fied by public and private buyer. Similarly table lOa shows tax certifi-
cates sold but later redeemed.

Tax deeds given during the six years from 1928 to 1933 and the acre-
age represented, classified by nultlic and private buyer are shown in
table 11.

Certain data from preceding tables are brought together in table 12,
permitting a summary view of the development nf delinquency during the
period covered. Starting with 1928, and cumulnting3 the number of new de-
linquencies minus the number of delinquencies termninqted, gives yearly
totnls in excess of the total delinquencies sho-n. The excess is recorded
in the column headed "temporarily cleared". For a wiven year this excess
represents the number nf properties which were temporarily cleared during
the year in questio-n, but were delinquent on Ft least nne earlier and one
later levy in the period covered. Owners nf these properties managed to
pay their delinquent taxes and to paFy it least one levy before it became
delinquent, but later they again fell intn arrears. Thus in each year f'r
which both items can be shown the delinquencies nPid exceeded delinquencies
terminated.









The tables show that much of the delinquency in the 192 towns was
chronic and that the delinquent acreage was increasing. Also the avera-e
period of delinquency was increasing in length. In no year from 1928 to
1932 did payment of delinquency equal in amount the delinquency on that
year's levy. The additional, or new, acreage becoming delinquent year by year
fails to account for the increase'in amount of unpaid delinquency. This is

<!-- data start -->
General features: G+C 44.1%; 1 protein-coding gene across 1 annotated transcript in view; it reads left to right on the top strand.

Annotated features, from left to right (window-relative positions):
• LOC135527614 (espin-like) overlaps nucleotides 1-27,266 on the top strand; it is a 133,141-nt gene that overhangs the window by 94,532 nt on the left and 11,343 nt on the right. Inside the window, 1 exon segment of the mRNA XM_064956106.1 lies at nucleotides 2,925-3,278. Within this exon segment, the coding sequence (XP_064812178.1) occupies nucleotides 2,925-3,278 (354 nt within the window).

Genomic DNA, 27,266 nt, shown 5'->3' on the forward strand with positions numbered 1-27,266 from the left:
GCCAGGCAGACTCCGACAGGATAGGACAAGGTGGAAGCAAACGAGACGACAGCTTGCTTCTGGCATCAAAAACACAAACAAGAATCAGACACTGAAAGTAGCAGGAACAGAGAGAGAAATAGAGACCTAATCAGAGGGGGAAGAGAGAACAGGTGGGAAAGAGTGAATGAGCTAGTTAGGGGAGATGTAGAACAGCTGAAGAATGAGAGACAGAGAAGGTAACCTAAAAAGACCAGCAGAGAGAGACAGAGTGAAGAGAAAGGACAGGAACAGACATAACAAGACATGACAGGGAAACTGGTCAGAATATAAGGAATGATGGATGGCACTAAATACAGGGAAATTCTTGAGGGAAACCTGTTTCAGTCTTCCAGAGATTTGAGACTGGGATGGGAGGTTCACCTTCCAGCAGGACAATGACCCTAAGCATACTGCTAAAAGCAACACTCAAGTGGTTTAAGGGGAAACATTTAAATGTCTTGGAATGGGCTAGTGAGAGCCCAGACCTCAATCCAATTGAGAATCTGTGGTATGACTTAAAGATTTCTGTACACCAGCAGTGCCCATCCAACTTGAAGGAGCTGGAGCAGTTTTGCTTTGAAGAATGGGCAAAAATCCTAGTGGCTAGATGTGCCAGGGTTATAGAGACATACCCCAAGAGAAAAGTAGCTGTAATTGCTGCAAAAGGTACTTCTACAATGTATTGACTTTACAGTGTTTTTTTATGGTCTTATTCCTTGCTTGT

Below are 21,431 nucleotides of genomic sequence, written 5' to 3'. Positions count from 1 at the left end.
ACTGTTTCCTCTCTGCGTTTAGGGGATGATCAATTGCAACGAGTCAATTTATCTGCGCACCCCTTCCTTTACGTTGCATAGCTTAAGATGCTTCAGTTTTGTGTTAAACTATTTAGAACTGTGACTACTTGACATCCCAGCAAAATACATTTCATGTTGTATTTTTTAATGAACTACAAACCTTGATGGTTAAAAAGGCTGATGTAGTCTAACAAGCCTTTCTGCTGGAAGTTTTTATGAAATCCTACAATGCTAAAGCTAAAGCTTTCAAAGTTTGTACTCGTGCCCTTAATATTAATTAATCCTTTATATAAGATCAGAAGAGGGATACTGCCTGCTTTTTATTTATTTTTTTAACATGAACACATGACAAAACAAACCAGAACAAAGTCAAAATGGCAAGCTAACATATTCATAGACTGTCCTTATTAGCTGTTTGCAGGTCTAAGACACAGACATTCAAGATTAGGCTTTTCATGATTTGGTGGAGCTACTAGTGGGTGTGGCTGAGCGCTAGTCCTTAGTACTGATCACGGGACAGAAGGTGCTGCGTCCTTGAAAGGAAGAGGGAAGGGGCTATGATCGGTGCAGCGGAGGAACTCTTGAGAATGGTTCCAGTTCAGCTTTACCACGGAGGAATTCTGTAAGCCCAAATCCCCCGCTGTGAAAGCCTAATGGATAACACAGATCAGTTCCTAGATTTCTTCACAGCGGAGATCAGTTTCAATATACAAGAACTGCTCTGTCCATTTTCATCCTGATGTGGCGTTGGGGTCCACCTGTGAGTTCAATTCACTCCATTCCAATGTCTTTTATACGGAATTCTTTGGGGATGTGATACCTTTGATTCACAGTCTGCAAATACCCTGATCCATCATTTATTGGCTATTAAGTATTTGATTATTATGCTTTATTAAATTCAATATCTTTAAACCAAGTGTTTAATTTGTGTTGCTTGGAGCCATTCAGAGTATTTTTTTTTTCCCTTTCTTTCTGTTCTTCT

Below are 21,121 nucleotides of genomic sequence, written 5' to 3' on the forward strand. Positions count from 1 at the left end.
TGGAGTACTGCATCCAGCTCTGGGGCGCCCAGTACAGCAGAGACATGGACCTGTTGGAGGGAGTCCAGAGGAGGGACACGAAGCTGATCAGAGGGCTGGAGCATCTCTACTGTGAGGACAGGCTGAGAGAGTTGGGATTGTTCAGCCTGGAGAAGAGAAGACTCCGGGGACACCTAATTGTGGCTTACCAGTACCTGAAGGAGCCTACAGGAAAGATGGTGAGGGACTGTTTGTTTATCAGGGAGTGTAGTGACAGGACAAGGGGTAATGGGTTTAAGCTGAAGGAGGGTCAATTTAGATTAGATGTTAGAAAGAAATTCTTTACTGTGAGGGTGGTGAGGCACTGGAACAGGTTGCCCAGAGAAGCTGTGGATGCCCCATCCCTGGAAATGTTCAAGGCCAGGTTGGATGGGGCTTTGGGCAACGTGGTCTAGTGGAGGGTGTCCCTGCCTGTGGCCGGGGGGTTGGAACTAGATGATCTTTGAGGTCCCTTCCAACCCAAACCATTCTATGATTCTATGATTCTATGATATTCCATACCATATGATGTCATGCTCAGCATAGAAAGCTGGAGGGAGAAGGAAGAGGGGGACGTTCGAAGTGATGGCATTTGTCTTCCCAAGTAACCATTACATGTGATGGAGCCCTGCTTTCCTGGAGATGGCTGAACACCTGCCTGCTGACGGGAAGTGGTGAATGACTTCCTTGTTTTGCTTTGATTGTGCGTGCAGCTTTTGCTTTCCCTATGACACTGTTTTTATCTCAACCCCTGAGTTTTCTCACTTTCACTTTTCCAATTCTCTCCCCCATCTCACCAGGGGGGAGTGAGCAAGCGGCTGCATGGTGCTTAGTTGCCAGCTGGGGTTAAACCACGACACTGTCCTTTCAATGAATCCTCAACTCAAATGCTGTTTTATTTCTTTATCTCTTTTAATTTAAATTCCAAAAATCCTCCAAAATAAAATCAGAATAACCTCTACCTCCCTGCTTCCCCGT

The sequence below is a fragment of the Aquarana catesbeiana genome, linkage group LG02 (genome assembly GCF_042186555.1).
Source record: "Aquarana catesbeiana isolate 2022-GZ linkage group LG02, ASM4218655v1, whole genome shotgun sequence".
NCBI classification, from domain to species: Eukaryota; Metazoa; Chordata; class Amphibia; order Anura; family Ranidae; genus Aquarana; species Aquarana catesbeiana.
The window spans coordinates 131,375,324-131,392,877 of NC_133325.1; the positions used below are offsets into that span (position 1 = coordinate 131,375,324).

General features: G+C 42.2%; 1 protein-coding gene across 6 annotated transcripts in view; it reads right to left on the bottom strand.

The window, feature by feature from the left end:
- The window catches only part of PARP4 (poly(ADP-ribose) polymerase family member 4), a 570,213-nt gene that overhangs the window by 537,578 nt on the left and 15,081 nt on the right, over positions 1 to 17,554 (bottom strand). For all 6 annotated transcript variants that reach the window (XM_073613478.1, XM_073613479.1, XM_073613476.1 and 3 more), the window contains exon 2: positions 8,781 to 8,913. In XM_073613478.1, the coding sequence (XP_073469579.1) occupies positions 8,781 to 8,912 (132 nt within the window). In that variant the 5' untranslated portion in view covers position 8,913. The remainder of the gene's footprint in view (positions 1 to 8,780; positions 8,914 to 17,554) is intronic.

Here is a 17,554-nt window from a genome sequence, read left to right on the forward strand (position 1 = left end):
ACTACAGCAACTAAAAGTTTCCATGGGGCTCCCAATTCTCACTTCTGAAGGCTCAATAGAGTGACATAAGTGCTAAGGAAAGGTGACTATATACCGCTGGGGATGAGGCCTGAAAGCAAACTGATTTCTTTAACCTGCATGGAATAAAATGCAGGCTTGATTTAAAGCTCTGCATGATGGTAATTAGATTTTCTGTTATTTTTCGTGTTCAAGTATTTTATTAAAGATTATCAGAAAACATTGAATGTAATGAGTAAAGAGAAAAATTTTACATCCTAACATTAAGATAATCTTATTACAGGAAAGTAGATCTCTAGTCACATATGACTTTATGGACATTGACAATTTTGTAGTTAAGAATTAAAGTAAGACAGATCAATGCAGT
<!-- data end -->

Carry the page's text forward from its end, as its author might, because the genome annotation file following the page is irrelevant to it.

indicated by the accumulated unpaid delinquency per acre, which at the end
of each tax year was as follows: 70 cents in 1928, $1.02 in 1929, $1.30 in
1930, $1.42 in 1931, and $1.70 in 1932. The 1928-32 increase is 143 percent.
The delinquent acreage carried over from year to year indicates that at the
end of 1932 the average period of delinquency was 2.5 yaars. This figure
would be raised somewhat if those properties first delinquent on the 1932
levy were deducted. This indicates that a substantial part of the delin-
quency in 1932 had continued year after year without payment. It is delin-
quency which threatens to become permanent, representing not slowness of
payment but a complete stopping of payment. The number of tax sales and tax
deeds indicates, however, that in relatively few cases was -orocedure carried
to the point of dispossessing the owner of title to the land.

The present report is the thirty sixth of a series of State reports
on the subject. The Bureau previously issued a brief summary of preliminary
tabulations for 1,536 counties in 31 States. Field -ork ras carried on in
more than 2,000 of the 3,071 counties in the country. The State reports
represent detailed tabulations nor beinp cnmnlsted for about 700 counties in